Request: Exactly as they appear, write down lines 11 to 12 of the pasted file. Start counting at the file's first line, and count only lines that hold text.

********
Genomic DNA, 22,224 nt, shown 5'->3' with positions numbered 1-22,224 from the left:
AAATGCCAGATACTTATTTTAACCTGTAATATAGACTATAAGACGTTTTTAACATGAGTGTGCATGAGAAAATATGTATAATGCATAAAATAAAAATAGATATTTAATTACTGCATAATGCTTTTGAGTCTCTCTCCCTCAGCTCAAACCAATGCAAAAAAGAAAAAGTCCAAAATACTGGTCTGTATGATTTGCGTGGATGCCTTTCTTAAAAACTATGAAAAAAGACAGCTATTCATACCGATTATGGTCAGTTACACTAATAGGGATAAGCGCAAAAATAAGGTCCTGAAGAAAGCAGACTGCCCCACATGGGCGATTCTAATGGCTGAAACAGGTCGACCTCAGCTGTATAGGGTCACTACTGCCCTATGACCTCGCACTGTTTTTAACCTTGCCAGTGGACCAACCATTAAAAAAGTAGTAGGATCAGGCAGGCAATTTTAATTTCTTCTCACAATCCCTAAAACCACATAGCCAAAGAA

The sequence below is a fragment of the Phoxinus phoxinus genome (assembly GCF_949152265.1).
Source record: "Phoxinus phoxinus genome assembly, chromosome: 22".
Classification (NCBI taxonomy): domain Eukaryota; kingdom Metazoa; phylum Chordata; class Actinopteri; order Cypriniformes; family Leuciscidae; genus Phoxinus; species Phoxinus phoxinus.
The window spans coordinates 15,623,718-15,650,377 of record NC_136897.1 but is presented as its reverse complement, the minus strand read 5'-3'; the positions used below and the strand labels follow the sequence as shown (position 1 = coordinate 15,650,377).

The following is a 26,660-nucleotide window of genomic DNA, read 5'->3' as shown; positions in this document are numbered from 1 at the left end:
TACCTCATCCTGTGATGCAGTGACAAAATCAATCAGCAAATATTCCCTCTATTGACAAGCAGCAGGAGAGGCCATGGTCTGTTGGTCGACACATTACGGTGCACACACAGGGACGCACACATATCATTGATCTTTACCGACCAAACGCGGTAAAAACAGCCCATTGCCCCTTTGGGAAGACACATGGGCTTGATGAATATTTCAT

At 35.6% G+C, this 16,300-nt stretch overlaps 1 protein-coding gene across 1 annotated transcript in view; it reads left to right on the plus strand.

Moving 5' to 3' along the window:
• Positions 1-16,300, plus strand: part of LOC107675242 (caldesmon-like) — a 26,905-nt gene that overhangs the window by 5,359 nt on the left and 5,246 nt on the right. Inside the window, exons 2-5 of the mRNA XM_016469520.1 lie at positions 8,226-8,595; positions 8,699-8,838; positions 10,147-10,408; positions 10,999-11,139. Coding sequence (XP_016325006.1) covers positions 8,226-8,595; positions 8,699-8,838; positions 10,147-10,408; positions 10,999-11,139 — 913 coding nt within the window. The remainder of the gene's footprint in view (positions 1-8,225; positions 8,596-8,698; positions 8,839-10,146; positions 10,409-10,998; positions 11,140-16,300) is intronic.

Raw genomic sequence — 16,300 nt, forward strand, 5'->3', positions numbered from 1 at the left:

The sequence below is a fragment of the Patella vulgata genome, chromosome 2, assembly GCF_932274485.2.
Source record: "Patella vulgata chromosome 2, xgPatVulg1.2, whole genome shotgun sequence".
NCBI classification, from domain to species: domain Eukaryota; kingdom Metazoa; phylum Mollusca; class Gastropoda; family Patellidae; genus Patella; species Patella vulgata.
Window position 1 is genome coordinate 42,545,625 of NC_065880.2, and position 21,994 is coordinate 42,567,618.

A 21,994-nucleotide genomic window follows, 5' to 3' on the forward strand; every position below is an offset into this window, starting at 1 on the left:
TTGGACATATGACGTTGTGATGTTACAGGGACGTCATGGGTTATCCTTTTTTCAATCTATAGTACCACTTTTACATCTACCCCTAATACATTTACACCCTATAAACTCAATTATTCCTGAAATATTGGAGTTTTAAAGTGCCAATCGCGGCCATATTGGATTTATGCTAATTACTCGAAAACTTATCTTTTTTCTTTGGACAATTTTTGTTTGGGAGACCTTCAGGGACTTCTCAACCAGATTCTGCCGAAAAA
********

• Positions 1-16,300, plus strand: part of LOC107675242 (caldesmon-like) — a 26,905-nt gene that overhangs the window by 5,359 nt on the left and 5,246 nt on the right. Inside the window, exons 2-5 of the mRNA XM_016469520.1 lie at positions 8,226-8,595; positions 8,699-8,838; positions 10,147-10,408; positions 10,999-11,139. Coding sequence (XP_016325006.1) covers positions 8,226-8,595; positions 8,699-8,838; positions 10,147-10,408; positions 10,999-11,139 — 913 coding nt within the window. The remainder of the gene's footprint in view (positions 1-8,225; positions 8,596-8,698; positions 8,839-10,146; positions 10,409-10,998; positions 11,140-16,300) is intronic.

Raw genomic sequence — 16,300 nt, forward strand, 5'->3', positions numbered from 1 at the left: